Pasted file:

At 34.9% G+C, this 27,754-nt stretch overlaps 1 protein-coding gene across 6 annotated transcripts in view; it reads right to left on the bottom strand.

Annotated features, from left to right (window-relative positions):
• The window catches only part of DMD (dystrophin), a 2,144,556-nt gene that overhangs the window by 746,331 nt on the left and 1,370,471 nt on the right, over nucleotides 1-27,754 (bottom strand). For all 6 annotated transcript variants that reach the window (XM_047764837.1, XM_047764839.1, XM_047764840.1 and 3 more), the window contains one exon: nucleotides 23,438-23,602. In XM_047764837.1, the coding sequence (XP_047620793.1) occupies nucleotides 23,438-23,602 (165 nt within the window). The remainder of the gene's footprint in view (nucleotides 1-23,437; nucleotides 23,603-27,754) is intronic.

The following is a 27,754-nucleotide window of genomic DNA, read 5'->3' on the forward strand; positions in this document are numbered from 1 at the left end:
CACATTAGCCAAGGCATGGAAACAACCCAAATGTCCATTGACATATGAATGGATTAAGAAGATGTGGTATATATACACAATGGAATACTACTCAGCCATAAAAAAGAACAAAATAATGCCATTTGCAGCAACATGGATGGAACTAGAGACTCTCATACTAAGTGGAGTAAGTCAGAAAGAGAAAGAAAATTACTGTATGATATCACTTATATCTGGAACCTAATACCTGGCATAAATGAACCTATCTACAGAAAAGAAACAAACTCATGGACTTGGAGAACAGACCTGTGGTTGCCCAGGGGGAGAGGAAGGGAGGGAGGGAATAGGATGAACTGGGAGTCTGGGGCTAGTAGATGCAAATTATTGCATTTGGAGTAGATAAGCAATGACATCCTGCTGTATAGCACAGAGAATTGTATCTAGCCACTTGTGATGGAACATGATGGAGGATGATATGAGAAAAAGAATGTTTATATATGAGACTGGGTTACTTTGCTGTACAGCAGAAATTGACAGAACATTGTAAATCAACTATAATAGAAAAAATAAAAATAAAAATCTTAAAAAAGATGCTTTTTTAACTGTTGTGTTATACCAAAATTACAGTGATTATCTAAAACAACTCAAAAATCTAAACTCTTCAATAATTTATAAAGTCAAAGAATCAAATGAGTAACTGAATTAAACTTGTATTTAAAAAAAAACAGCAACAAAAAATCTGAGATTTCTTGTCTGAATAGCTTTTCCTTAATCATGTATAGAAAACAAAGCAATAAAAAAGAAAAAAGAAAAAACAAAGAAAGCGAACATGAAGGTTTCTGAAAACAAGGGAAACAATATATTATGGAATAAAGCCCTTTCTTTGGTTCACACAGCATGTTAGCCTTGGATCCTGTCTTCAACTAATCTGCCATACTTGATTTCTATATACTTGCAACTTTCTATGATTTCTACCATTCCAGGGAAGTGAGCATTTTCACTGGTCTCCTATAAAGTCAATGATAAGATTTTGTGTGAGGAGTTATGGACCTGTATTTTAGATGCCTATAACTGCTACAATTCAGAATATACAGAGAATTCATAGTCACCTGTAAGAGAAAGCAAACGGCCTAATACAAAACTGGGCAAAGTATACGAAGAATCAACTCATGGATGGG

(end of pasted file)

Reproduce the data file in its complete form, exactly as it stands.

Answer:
At 34.9% G+C, this 27,754-nt stretch overlaps 1 protein-coding gene across 6 annotated transcripts in view; it reads right to left on the bottom strand.

Annotated features, from left to right (window-relative positions):
• The window catches only part of DMD (dystrophin), a 2,144,556-nt gene that overhangs the window by 746,331 nt on the left and 1,370,471 nt on the right, over nucleotides 1-27,754 (bottom strand). For all 6 annotated transcript variants that reach the window (XM_047764837.1, XM_047764839.1, XM_047764840.1 and 3 more), the window contains one exon: nucleotides 23,438-23,602. In XM_047764837.1, the coding sequence (XP_047620793.1) occupies nucleotides 23,438-23,602 (165 nt within the window). The remainder of the gene's footprint in view (nucleotides 1-23,437; nucleotides 23,603-27,754) is intronic.

The following is a 27,754-nucleotide window of genomic DNA, read 5'->3' on the forward strand; positions in this document are numbered from 1 at the left end:
CACATTAGCCAAGGCATGGAAACAACCCAAATGTCCATTGACATATGAATGGATTAAGAAGATGTGGTATATATACACAATGGAATACTACTCAGCCATAAAAAAGAACAAAATAATGCCATTTGCAGCAACATGGATGGAACTAGAGACTCTCATACTAAGTGGAGTAAGTCAGAAAGAGAAAGAAAATTACTGTATGATATCACTTATATCTGGAACCTAATACCTGGCATAAATGAACCTATCTACAGAAAAGAAACAAACTCATGGACTTGGAGAACAGACCTGTGGTTGCCCAGGGGGAGAGGAAGGGAGGGAGGGAATAGGATGAACTGGGAGTCTGGGGCTAGTAGATGCAAATTATTGCATTTGGAGTAGATAAGCAATGACATCCTGCTGTATAGCACAGAGAATTGTATCTAGCCACTTGTGATGGAACATGATGGAGGATGATATGAGAAAAAGAATGTTTATATATGAGACTGGGTTACTTTGCTGTACAGCAGAAATTGACAGAACATTGTAAATCAACTATAATAGAAAAAATAAAAATAAAAATCTTAAAAAAGATGCTTTTTTAACTGTTGTGTTATACCAAAATTACAGTGATTATCTAAAACAACTCAAAAATCTAAACTCTTCAATAATTTATAAAGTCAAAGAATCAAATGAGTAACTGAATTAAACTTGTATTTAAAAAAAAACAGCAACAAAAAATCTGAGATTTCTTGTCTGAATAGCTTTTCCTTAATCATGTATAGAAAACAAAGCAATAAAAAAGAAAAAAGAAAAAACAAAGAAAGCGAACATGAAGGTTTCTGAAAACAAGGGAAACAATATATTATGGAATAAAGCCCTTTCTTTGGTTCACACAGCATGTTAGCCTTGGATCCTGTCTTCAACTAATCTGCCATACTTGATTTCTATATACTTGCAACTTTCTATGATTTCTACCATTCCAGGGAAGTGAGCATTTTCACTGGTCTCCTATAAAGTCAATGATAAGATTTTGTGTGAGGAGTTATGGACCTGTATTTTAGATGCCTATAACTGCTACAATTCAGAATATACAGAGAATTCATAGTCACCTGTAAGAGAAAGCAAACGGCCTAATACAAAACTGGGCAAAGTATACGAAGAATCAACTCATGGATGGG